The operator of a tour boat that disappeared off Hokkaido last weekend with 26 people aboard publicly apologized Wednesday for causing the fatal accident, admitting its decision to give the green light to depart despite the chance of bad weather was inappropriate.
"I made the final decision to depart on the condition that the captain make the decision to turn back if the seas got rough," Seiichi Katsurada, the president of Shiretoko Yuransen, said in his first press conference since the 19-ton Kazu I went missing Saturday. "In retrospect, my judgment was wrong."
Katsurada said he and Noriyuki Toyoda, the 54-year-old captain of the vessel, had met on the morning of the incident and determined the sea conditions were calm enough for the tour to depart at 10 a.m.
Eleven fatalities have been confirmed as of Wednesday, with all suspected to have drowned, according to investigators. Search operations by aircraft and vessels continue for the 15 people who remain unaccounted for.
Katsurada said the company will do its utmost to cooperate with the investigation into the cause of the accident, with the victims' families as the top priority.
Meeting with around 60 family members prior to the press conference, Katsurada twice fell to his knees and placed his forehead on the floor as he apologized in a trembling voice, according to attendees.
He also made the same pose in apology three times during the two-and-a-half-hour press conference.
The father of one of the victims said the apology, which came four days after the incident, was "just for show" and was "too late."
"A sincere action would have been coming to apologize immediately after the incident," he said at his home in Chiba Prefecture.
According to the Shari-based company, it was another tourist boat firm in the town, which was in contact with Kazu I, that first notified the Japan Coast Guard of its trouble at 1:18 p.m. Saturday.
Katsurada said he had known that the radio antenna at his office was broken on that day, but he did not feel it warranted canceling the tour as "we could communicate via cell phones or other operators' radios."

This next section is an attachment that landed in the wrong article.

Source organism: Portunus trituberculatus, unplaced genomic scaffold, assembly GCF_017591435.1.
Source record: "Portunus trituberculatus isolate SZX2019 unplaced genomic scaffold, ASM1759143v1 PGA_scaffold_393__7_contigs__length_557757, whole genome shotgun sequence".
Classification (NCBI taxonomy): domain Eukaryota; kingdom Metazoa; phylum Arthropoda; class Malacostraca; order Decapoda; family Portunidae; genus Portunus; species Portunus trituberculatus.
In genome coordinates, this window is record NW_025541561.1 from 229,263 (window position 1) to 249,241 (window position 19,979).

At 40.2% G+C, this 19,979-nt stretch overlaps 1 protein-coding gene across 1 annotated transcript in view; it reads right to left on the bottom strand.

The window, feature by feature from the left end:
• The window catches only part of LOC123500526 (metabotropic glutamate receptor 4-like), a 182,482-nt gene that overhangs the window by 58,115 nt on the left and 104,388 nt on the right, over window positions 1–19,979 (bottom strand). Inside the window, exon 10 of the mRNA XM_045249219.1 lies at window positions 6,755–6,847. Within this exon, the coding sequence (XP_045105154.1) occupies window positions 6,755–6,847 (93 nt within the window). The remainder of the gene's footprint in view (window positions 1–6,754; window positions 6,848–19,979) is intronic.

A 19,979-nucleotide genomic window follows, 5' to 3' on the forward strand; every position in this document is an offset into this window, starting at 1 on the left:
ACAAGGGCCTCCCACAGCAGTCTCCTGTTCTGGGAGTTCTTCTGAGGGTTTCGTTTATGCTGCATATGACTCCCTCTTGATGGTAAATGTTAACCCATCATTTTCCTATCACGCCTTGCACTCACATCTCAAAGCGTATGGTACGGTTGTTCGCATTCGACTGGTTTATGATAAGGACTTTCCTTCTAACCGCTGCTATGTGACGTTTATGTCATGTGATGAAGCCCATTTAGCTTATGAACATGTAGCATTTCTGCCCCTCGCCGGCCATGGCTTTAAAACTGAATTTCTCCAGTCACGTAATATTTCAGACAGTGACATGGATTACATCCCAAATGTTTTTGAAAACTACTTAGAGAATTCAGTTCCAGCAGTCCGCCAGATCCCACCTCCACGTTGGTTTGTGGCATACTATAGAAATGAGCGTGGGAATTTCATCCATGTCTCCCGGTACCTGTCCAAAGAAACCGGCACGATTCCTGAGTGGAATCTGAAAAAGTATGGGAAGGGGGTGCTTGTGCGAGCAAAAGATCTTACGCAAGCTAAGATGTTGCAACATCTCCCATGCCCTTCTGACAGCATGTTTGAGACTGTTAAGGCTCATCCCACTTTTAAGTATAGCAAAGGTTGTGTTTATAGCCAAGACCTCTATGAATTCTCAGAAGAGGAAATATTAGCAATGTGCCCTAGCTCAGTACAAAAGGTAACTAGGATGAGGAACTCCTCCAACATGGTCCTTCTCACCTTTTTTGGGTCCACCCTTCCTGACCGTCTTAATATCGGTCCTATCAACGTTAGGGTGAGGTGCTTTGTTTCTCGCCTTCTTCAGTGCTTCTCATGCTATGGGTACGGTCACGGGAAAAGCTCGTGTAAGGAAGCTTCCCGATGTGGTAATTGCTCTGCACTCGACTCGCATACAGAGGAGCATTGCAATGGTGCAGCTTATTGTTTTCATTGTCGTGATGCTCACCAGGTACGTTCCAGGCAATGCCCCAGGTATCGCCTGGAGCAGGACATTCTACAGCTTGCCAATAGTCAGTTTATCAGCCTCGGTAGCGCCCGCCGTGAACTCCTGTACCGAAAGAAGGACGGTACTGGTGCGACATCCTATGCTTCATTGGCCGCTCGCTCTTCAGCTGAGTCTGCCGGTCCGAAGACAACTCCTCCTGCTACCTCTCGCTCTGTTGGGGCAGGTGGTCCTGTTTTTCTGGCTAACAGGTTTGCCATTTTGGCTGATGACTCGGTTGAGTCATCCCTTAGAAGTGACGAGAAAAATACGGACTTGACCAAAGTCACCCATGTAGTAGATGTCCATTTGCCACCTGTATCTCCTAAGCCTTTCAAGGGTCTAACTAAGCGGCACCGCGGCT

Before contact was lost, the vessel crewed by Toyoda and a deckhand told its operator at around 2 p.m. Saturday that it was listing 30 degrees, according to the coast guard.
In the ongoing search for the Kazu I itself, the coast guard said Wednesday that sonar readings detected near where the boat issued its first rescue call were due to undulations in rocks, and that it concluded its survey of the location.
The coast guard is investigating the incident with the possibility of building a case against the boat's operator on charges of professional negligence resulting in death or endangering traffic.
"Mr. Katsurada doesn't know anything about the sea or boats. Even in bad weather, he would order us to bring the boat out for the sake of sales," a 61-year-old deckhand who used to work for the company said.
Most of the local fishing boats remained in port due to anticipated high waves and strong winds on the day of the incident, and acquaintances warned Toyoda not to go out to sea.
Regarding Katsurada's decision to conditionally depart amid ominous sea conditions, the transport ministry said Wednesday that "no such concept exists in our safety management regulations."
More than half of Shiretoko Yuransen's staff, including crew, had quit over the past two years, leaving only three in recent days, according to people familiar with the company.
A skipper from another tour boat company said Katsurada's firm was cutting costs by letting go of experienced crew and hiring rookies at lower wages in their place.
"I told him he should leave some veteran crew, but he didn't listen," the 63-year-old said.
Toyoda joined the company in 2020 but was left to operate Kazu I and another of the firm's sightseeing boats by himself due to a shortage of staff at the time of the incident, they said.
The boat left port in Shari to cruise along the peninsula designated a World Natural Heritage site in 2005 and home to many rare species of animals and plants.
The incident occurred ahead of Japan's Golden Week holidays through early May. The Kazu I was the first tourist boat operating in the area this season.
According to the Ministry of Land, Infrastructure, Transport and Tourism, the boat ran into trouble twice last year, once in May when it collided with a floating object, injuring three passengers, and another in June when it ran aground in shallow water shortly after leaving port.
The coast guard referred Toyoda to prosecutors over the June incident, in which no one was injured. Katsurada said the ship had been sent for repairs last year following the two accidents and had passed inspections.